Japan, Brazil races key targets for Formula E

Japan, Brazil races key targets for Formula E
Nov 2, 2019, 9:50 AM

New Formula E CEO Jaime Reigle says races in Japan and Brazil are among the “big objective” new markets into which the electric championship should expand.

FE has been interested in holding events in these countries since its inception, with a Rio de Janeiro race even briefly appearing on its inaugural calendar, before Sao Paulo was included on the 2017/18 schedule until it was dropped because of problems encountered by city authorities.

Tokyo and Yokohama have also been linked with possible FE races, but Reigle’s predecessor – FE founder Alejandro Agag – previously stated that holding a street race in Japan is very complicated because “the police are very restrictive”.

Reigle, the ex-Manchester United and Los Angeles Rams executive who took over as FE CEO last month, highlighted those countries when asked if he had any locations in mind for where the championship should hold future new races.

“My first conversations with various members of the board before I started [occurred] in the late winter [2018] and early spring, and since then we have announced Seoul, Jakarta, and London of course was in the works,” he told Motorsport.com

“So we’re already getting into some really interesting markets.

“I don’t want to make a bold statement about specific countries that we’re definitely going to be in next season type of thing, but I mean Japan is a huge automotive market – it would be a big objective of ours to try to figure out how to be in that market.

“On the other hand, you’ve got Brazil, which is a huge market for vehicles and then also has a motorsport heritage. And so, that’s pretty interesting.

“If you listen to our ecosystem – our commercial partners and obviously the OEMs [are interested in] the United States,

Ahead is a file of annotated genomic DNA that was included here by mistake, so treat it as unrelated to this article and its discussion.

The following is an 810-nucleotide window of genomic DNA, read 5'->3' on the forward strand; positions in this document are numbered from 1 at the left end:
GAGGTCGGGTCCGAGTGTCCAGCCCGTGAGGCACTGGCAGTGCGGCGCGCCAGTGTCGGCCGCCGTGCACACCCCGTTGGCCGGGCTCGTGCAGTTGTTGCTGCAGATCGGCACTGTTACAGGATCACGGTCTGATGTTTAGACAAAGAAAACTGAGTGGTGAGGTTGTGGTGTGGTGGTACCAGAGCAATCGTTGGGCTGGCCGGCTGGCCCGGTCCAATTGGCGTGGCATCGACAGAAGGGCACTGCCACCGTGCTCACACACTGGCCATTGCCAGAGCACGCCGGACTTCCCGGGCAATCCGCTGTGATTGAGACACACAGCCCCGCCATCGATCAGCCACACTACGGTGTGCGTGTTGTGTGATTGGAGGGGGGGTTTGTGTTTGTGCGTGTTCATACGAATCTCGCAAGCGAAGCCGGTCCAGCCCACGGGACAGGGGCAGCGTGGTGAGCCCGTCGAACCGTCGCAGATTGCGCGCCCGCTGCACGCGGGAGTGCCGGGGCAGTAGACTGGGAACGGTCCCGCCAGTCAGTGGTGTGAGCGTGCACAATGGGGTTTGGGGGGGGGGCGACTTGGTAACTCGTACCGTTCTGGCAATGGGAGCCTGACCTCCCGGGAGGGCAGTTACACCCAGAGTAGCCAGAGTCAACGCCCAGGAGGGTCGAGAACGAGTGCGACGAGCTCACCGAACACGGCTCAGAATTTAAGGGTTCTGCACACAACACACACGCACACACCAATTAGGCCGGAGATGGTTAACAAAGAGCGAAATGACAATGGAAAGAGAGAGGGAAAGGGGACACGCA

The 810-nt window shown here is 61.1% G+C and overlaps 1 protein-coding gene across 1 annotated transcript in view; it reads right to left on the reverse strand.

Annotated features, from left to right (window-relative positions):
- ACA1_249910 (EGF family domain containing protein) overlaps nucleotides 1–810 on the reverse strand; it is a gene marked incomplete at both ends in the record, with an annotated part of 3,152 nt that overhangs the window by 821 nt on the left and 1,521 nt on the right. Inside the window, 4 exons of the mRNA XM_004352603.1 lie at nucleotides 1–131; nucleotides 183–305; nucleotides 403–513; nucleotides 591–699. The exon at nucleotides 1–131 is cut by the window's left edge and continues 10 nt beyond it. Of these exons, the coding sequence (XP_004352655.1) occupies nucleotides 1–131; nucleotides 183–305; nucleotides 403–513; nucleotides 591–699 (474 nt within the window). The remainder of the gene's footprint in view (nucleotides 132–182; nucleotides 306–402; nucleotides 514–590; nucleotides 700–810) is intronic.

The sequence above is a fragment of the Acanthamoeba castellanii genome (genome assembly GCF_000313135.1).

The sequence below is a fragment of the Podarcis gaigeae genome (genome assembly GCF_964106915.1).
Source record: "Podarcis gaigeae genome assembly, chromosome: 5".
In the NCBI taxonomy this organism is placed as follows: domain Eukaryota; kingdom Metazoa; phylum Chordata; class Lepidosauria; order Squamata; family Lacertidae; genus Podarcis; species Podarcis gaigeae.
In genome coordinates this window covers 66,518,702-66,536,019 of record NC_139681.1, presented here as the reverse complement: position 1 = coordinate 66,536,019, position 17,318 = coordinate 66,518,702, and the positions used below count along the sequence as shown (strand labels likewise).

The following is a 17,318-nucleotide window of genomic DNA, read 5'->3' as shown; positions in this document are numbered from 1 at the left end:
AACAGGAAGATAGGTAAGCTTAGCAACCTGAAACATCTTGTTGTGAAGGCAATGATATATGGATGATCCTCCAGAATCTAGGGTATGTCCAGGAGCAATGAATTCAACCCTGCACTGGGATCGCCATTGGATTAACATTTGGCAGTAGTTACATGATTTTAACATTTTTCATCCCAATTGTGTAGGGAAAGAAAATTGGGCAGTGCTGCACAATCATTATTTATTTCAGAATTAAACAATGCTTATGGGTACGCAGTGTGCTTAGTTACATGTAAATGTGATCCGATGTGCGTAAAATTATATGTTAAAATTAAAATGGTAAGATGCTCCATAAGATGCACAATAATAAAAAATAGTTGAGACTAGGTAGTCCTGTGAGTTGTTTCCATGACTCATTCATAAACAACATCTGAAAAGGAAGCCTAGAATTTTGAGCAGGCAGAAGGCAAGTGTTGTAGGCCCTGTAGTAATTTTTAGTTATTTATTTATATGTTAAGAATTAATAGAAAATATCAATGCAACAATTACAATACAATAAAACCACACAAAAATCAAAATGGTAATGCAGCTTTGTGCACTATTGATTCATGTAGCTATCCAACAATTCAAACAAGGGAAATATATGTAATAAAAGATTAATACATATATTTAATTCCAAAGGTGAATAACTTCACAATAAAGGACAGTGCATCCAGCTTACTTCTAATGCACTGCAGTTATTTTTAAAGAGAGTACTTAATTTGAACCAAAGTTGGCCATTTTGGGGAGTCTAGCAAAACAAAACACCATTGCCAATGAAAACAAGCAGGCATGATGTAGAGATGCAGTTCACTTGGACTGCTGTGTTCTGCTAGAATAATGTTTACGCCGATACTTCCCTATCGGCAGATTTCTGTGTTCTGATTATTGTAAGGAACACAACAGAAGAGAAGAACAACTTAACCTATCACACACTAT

“We’re in New York but, and I don’t have the stats, I think California’s probably the largest car market in the world in terms of geographic concentration and spend.

“And then obviously mainland China. Those are kind of the big ones.”

But Reigle stressed that moving into these new territories would not be “a case of being able to add all of those next year”, as FE “already has 14 races in 12 cities”.

“But as we’re working on our business development initiatives and listening to our partners in the ecosystem those are kind of the factors we take into account and those markets all make a tonne of sense,” he added.

“Which one happens next, we’ll see.”

Nissan motorsport boss Michael Carcamo said a home race would “definitely be a dream” but explained that “they have a lot going on with the Rugby World Cup, with the [2020 Tokyo] Olympics, so it’s hard to find the space, time and resources within the actual government to make it happen”.

“There’s a good discussion between Nissan and the local executives in Yokohama in particular, as well as Tokyo, and with Formula E,” Carcamo continued to Motorsport.com.

“So there’s an active push by everyone, I’m sure everyone would want to see it.”

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Series Formula E
Author Alex Kalinauckas